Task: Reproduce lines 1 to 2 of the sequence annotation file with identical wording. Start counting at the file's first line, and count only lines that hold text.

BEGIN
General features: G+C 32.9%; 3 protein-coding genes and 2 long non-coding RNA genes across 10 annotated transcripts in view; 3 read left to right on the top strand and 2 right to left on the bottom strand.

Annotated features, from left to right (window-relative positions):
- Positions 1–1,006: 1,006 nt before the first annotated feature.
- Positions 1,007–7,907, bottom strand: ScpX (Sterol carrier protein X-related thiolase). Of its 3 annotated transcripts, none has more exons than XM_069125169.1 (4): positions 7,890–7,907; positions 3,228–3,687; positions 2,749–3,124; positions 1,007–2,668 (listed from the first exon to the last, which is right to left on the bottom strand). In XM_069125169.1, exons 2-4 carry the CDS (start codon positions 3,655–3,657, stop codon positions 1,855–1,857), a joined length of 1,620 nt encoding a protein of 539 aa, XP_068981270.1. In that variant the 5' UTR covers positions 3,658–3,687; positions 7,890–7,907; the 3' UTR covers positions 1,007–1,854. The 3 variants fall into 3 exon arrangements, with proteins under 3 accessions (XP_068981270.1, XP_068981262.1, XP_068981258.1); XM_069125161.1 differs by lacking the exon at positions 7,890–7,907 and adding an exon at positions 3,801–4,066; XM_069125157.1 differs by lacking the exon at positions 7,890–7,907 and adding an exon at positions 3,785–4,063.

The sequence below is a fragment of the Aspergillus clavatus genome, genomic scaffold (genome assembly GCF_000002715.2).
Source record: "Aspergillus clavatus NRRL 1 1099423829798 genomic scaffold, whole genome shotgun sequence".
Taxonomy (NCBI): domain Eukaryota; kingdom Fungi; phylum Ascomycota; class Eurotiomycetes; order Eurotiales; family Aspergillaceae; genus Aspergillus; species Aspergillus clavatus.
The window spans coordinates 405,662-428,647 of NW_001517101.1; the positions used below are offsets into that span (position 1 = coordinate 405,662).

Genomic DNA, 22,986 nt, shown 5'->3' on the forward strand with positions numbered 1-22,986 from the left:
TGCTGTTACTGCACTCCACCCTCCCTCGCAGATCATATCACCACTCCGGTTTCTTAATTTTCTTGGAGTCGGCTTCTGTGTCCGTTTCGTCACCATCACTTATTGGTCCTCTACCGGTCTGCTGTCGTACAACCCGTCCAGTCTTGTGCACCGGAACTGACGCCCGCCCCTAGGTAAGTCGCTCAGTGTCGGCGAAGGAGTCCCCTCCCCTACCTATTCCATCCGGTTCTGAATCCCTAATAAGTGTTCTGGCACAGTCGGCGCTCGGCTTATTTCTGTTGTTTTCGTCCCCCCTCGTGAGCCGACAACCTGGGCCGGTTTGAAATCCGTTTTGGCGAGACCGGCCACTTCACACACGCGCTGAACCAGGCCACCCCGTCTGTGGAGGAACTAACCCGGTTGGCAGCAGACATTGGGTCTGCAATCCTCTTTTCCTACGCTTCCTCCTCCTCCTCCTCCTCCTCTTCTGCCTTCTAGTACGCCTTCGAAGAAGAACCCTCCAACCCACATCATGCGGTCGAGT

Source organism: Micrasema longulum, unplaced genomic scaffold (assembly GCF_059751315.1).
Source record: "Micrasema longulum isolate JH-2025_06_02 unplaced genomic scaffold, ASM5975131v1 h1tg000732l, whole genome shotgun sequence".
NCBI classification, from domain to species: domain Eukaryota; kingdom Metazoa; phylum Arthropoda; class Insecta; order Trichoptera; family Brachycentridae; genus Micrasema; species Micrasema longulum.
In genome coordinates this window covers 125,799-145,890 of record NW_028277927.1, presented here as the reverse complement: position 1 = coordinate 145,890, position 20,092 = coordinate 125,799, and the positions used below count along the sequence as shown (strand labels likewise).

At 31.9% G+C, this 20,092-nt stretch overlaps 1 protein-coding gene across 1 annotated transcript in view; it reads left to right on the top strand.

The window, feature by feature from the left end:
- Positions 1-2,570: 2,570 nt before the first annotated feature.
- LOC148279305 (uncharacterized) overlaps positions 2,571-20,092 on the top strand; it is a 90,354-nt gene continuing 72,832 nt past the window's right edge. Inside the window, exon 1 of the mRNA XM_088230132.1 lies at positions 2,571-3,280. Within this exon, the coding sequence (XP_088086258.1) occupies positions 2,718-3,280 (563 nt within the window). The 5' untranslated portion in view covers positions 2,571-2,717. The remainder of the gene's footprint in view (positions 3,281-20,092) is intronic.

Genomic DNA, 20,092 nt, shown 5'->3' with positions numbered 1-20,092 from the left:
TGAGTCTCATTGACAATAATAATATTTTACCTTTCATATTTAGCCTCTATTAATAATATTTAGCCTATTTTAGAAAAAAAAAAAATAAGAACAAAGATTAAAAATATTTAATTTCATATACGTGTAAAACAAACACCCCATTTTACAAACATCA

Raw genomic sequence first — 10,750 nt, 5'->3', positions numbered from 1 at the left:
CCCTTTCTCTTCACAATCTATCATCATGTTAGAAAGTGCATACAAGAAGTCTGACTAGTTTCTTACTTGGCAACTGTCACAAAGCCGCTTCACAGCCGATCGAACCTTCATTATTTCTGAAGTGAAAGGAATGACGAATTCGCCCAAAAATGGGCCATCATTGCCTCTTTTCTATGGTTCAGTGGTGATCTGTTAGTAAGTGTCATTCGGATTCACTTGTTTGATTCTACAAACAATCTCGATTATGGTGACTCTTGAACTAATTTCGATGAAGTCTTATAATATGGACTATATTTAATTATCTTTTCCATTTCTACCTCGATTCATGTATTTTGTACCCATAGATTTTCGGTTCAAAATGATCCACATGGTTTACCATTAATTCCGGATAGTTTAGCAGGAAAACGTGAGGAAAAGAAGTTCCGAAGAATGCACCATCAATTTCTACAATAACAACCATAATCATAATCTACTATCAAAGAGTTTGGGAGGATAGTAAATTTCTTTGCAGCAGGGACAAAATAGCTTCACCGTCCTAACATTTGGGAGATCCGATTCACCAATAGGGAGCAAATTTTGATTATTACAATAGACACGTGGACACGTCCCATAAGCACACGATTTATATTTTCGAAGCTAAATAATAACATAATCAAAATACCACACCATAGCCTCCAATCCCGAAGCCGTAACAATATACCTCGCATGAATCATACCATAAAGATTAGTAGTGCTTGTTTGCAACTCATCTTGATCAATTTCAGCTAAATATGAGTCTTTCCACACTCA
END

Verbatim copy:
General features: G+C 32.9%; 3 protein-coding genes and 2 long non-coding RNA genes across 10 annotated transcripts in view; 3 read left to right on the top strand and 2 right to left on the bottom strand.

Annotated features, from left to right (window-relative positions):